Vermont is on the cusp of having the least secure election system in the nation.
The bill that passed the Vermont Senate 27-3, called S.15, is now under consideration in the House. It would make permanent the temporary, COVID-emergency provisions adopted for the 2020 general election, including the policy of mailing live ballots to all voters who are active on the voter checklist, regardless of whether or not the voter requests an absentee ballot.
Proponents argue that they are trying to create a balance between making it easy to vote and maintaining ballot security.
That’s the rhetoric, but the truth is that should S.15 become law Vermont would have no effective security mechanisms to verify the validity of an absentee ballot, and the objective is to have everyone vote absentee — though that is not required. There is no balance, nor any attempt to create any.
Proponents argue that five states — Colorado, Washington, Oregon, Utah and Hawaii — conduct elections by mail with no problems.
Maybe, but it is also true that those states employ rigorous ballot security measures for mail in votes, including mandatory voter ID provisions such as signature matching (the signature on the ballot return envelope must match one on file with election officials), or the requirement that the absentee ballot be returned with a driver’s license number or the last four digits of a social security number.
There needs to be some sort of verifiable information that allows election officials to have a high degree of confidence that the vote being counted was actually cast by the person to whom the vote is being attributed. Vermont would have no such security measures.
States that conduct voting by mail also ban large-scale ballot harvesting, the controversial practice of candidates, parties or special interest groups systematically collecting and returning absentee ballots.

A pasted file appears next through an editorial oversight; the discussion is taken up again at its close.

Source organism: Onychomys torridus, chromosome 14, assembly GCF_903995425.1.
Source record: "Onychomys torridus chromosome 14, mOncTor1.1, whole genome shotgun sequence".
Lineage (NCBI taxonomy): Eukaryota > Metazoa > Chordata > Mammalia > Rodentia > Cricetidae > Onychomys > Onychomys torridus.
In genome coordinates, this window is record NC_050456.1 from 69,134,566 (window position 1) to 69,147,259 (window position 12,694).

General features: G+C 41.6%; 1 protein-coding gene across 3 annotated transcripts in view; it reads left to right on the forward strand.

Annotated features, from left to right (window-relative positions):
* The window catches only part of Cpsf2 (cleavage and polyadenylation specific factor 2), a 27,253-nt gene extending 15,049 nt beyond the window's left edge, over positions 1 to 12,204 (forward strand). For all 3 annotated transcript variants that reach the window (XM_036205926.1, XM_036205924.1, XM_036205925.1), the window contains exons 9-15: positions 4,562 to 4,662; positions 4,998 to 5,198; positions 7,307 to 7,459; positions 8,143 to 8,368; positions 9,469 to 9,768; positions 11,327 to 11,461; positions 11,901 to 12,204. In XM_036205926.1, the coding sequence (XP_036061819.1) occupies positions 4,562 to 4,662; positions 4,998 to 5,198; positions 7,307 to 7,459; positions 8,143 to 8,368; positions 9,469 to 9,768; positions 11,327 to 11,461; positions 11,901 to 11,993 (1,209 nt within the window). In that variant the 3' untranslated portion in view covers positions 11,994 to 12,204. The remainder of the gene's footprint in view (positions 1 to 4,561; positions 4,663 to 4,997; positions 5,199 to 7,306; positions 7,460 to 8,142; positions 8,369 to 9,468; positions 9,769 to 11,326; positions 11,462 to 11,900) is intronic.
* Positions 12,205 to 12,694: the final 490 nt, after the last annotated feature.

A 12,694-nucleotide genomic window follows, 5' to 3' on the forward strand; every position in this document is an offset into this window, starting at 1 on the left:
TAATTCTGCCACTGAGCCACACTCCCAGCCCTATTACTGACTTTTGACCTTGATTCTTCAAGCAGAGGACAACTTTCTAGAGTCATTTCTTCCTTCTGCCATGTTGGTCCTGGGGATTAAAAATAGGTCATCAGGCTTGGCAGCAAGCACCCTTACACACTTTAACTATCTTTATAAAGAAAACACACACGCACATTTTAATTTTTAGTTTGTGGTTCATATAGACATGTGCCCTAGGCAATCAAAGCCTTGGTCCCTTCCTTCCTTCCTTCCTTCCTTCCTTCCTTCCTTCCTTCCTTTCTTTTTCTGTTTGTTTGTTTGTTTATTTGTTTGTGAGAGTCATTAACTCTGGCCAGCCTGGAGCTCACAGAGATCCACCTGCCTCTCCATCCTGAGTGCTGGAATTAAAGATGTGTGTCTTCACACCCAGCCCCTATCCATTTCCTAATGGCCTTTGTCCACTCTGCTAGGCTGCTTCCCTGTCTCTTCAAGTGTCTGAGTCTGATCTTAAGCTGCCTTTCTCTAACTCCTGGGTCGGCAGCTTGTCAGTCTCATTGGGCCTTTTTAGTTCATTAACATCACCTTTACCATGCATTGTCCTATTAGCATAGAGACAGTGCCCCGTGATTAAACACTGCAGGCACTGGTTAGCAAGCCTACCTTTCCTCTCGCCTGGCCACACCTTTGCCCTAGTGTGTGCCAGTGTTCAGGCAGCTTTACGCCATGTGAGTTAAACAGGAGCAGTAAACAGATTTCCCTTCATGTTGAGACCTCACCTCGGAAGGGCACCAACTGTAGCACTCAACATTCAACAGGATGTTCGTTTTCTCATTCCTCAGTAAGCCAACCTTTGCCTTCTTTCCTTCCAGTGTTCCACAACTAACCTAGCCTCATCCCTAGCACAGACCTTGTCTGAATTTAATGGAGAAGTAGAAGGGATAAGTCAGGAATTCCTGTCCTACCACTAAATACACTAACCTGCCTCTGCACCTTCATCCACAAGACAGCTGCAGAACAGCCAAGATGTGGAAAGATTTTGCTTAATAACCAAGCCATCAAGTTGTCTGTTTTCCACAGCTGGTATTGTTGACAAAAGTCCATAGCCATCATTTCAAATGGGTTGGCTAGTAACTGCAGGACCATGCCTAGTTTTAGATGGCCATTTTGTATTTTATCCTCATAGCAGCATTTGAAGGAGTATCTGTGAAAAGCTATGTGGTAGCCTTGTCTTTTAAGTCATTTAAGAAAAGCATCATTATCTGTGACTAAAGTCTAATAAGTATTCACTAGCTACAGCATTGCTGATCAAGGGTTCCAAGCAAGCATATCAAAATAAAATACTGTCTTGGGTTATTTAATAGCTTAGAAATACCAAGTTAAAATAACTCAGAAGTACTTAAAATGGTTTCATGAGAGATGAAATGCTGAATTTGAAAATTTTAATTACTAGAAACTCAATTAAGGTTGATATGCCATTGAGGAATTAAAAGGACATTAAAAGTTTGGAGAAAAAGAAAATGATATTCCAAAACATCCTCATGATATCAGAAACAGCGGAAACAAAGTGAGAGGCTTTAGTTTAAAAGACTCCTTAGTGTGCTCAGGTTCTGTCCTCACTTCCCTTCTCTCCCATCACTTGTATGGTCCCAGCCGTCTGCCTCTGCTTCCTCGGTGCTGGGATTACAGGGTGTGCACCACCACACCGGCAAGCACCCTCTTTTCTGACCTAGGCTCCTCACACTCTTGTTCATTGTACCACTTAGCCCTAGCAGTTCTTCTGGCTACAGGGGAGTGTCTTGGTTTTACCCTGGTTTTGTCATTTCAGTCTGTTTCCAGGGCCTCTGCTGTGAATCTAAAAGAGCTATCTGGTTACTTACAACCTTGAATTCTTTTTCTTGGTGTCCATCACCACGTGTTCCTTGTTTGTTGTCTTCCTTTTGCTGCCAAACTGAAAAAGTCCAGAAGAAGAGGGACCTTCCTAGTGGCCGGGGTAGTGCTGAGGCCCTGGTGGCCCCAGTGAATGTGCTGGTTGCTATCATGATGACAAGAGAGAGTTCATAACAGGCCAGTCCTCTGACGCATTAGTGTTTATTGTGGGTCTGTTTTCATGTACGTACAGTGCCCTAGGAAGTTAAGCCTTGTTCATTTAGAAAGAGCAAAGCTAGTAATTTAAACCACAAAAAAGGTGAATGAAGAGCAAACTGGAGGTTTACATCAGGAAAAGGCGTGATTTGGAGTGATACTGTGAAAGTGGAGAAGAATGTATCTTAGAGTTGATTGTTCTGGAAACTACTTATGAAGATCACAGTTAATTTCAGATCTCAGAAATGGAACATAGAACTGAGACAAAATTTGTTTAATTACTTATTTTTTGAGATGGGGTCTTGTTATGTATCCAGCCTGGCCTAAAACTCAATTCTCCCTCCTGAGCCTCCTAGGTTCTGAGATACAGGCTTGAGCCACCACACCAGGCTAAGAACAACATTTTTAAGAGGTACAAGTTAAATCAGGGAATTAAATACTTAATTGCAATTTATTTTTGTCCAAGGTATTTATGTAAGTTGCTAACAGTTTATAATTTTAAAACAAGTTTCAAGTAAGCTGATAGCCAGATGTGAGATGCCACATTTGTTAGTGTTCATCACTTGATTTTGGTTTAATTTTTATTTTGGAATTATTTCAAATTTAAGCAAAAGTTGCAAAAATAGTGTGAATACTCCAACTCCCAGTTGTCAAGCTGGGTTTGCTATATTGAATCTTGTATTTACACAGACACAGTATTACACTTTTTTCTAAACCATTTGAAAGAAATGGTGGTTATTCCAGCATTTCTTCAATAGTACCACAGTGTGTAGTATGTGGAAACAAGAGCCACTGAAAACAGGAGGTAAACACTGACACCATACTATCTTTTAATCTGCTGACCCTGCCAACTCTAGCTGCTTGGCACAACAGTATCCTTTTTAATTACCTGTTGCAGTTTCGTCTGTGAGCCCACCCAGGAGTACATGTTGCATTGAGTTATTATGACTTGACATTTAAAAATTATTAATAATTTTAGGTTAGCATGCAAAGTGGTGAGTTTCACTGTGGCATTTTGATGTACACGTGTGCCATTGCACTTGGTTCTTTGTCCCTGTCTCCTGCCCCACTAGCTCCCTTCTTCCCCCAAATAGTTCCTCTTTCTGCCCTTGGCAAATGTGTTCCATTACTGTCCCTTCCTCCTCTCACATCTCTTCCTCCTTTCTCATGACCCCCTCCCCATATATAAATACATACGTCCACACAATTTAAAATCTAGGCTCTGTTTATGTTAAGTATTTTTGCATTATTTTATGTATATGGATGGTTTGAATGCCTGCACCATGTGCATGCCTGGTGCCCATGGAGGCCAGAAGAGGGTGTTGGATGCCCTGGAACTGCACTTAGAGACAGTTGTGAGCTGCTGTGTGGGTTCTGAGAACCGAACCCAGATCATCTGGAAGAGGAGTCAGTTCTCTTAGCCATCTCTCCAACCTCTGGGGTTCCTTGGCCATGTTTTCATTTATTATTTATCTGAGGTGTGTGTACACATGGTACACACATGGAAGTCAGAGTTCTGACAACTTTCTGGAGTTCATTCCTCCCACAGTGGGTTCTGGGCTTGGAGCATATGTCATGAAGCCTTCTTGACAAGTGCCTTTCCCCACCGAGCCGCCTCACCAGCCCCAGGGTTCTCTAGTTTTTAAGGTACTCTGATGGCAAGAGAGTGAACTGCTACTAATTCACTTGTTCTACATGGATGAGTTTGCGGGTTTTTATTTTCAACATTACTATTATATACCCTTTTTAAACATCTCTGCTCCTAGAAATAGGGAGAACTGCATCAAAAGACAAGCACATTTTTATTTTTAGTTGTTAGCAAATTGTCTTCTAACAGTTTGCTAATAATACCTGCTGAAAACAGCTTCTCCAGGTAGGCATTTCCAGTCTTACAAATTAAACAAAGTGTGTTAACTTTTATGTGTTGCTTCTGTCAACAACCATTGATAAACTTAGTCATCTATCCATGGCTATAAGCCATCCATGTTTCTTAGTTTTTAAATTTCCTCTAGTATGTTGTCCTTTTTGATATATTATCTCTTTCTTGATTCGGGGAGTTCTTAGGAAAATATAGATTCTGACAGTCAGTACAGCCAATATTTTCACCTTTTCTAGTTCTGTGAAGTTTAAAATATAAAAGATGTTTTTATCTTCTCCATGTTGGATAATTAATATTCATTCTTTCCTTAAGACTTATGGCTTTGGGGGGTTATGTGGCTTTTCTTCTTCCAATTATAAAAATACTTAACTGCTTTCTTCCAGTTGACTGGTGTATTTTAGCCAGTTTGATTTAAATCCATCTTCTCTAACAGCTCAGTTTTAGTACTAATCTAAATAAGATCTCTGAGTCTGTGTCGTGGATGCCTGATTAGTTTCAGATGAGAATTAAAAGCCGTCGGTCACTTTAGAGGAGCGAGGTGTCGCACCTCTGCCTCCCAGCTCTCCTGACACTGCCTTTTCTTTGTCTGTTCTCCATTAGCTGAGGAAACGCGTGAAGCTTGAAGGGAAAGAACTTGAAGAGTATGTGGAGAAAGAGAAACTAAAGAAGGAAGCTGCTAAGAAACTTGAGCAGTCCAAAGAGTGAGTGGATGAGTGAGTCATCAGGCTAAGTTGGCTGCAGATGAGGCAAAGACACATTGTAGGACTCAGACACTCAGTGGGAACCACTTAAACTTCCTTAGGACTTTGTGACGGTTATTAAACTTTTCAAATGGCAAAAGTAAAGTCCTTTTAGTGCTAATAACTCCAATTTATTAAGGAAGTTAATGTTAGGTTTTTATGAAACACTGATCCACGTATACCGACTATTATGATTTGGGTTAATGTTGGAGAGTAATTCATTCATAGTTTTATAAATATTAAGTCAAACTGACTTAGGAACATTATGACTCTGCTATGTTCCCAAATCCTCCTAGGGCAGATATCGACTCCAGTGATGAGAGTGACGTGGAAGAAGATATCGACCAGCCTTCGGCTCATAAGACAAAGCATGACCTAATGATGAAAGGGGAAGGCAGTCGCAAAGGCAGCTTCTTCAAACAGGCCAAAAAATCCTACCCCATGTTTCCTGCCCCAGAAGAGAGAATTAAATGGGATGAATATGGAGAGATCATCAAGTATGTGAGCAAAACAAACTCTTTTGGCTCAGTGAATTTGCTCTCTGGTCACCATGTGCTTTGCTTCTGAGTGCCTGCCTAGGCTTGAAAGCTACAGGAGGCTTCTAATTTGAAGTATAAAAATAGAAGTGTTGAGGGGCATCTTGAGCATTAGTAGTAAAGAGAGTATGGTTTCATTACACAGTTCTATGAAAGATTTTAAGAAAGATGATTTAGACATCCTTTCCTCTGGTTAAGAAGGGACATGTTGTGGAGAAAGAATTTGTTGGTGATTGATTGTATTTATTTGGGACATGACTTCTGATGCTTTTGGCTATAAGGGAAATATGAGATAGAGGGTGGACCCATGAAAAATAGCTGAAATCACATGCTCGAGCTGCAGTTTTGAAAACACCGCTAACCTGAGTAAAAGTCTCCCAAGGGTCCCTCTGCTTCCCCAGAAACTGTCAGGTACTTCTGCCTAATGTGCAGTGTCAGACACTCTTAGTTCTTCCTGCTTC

In Colorado, the gold standard in mail in voting, for example, it is illegal for anyone to collect and turn in more than 10 ballots.
In Vermont, large scale ballot harvesting is legal. Though a provision in the current version of S.15 prohibits candidates and their paid staffers from engaging in ballot harvesting, it is a largely meaningless. Most Statehouse and Senate candidates don’t have paid staff. However, unions, activist organizations, political parties and lobbyists do: a provision in the House version of S.15 would limit one person to harvesting 25 ballots, which is better, but still a very high number.
The National Conference of State Legislatures keeps track of voting laws in all 50 states and notes the pros and cons regarding voter access versus ballot security for each, such as all-mail voting, voter ID requirements, ballot harvesting, early voting, “same day” registration and automatic voter registration.
If S.15 becomes law, Vermont would be the only state in the union to adopt all of the access policies — mostly in their most extreme iterations — and none of the security provisions. In other words, we would have no balance at all between access and security, and the least secure voting system in the country.
In fact, if one were designing a voting system specifically for people who wanted to cheat in an election, it would be hard to come up with a better system than Vermont’s.
We will mail live ballots to all active voters, putting between 100,000 and 200,000 unclaimed or unwanted ballots into circulation. Special interest groups would be free to systematically harvest those ballots, and with Vermont’s 45 days of early voting, would have the maximum time available to organize and execute this activity.
Automatic voter registration maximizes the number of potential unwanted/unclaimed ballots to target by registering people who are disinterested in voting. Because Vermont has no verifiable ID requirements for validating absentee ballots or identifying fraudulently cast ballots, bad actors could be extremely confident that they would not be caught committing fraud.
And, with 30 days of early processing of absentee ballots, even if fraudulent votes were flagged because the real voter showed up at the polls, there is no way to remove the bad votes from the final count.
Election officials at the state and local levels admit, when pressed, that they have no way to verify who actually filled out an absentee ballot.
When asked how he would be able to catch someone fraudulently casting someone else’s unclaimed/unwanted ballot, Montpelier’s city clerk John Odum said, “No, we can’t necessarily stop them.”
This is unacceptable.
For citizens to have confidence that election results are accurate and fair, election officials have to have the tools to verify that the votes cast and counted are actually the votes of the people to whom the votes are being attributed, ensuring one person one vote.
If S.15 becomes law, this will not be the case.
Rob Roper is president of the conservative Ethan Allen Institute.